Altruistica

"Altruistica": Seeking a return to full financial disclosure and regulatory oversight. A financial market analysis blog for "entertainment purposes" only by an experienced CFA seeking new hedge fund engagements for investment writing and analysis. The author has experience investing internationally, running a hedge fund, making angel investments, and helping launch five startup companies. Investors should do their own due diligence.

16 January 2007

Empire State index falls to lowest level since summer '05


Further confirmation that a recession is underway. While manufacturing has been weak for three years, these types of indicators point to broad-based weakness in the supply chain and in the employment outlook. Here's a further indication of the growing gap between rich and poor in this country.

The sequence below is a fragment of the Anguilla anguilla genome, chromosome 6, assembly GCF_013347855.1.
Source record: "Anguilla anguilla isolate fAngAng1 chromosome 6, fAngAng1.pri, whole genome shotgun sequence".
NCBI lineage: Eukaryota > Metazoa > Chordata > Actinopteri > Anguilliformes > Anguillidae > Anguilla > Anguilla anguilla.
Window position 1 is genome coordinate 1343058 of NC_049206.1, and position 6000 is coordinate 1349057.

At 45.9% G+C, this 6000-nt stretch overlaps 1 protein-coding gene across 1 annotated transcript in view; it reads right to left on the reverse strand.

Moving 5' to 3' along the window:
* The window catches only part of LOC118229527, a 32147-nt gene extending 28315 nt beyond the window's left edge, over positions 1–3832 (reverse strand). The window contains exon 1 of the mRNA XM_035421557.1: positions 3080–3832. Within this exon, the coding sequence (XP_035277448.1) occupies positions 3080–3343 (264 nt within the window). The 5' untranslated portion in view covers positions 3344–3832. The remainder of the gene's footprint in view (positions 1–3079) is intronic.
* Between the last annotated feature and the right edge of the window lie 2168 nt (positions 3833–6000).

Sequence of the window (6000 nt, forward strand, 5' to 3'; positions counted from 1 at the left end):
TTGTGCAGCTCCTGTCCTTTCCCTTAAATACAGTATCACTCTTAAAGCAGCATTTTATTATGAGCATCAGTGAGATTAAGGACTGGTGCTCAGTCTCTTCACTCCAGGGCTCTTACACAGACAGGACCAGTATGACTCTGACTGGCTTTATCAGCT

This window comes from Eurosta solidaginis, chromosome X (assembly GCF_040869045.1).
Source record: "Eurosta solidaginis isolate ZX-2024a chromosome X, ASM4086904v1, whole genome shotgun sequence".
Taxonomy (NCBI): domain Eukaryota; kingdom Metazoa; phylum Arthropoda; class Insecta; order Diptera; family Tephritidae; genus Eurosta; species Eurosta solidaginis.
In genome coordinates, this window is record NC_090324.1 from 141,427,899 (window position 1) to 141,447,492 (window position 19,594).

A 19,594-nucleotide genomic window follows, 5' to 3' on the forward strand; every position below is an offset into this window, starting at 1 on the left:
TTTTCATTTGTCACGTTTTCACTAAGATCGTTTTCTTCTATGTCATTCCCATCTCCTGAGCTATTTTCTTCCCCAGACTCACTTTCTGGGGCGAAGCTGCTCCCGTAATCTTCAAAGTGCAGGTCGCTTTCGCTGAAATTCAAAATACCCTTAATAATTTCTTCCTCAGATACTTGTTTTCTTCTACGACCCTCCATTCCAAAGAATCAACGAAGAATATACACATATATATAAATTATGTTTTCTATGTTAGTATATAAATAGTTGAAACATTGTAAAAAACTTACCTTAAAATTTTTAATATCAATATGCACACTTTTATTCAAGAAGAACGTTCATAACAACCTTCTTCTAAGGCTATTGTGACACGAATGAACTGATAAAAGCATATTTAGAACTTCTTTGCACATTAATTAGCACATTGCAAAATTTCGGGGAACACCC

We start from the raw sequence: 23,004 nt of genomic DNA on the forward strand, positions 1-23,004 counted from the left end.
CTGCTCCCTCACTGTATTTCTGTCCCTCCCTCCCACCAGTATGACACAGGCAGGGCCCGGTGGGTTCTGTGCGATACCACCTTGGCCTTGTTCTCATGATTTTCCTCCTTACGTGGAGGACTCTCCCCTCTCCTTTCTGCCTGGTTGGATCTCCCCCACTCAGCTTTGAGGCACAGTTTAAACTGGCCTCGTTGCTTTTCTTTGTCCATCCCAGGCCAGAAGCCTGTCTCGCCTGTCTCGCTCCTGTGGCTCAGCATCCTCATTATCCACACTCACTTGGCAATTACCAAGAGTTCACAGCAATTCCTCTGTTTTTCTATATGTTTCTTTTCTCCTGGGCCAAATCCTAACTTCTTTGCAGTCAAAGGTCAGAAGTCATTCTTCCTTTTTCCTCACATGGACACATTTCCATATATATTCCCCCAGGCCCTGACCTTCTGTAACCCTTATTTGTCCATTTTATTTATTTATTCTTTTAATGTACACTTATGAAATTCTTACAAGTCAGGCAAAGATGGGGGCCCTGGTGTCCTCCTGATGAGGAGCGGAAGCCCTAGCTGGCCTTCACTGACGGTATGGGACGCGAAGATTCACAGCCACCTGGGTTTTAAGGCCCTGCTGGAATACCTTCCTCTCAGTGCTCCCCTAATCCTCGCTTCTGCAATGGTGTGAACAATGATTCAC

WASHINGTON (MarketWatch) -- Manufacturing activity in the New York area fell sharply in January to its lowest level since the summer of 2005, the New York Federal Reserve Bank said Tuesday. The Empire State index fell to 9.1 in January from 22.2 in December. The decline was worse than Wall Street expected. Economists were forecasting the index to slip to 20.0 from the initial reading of 23.1 in December. See Economic Calendar. There were few silver linings in the details of the report. The new orders, shipments and employment indexes fell sharply, while the inventories index dropped to its lowest level in well over a year.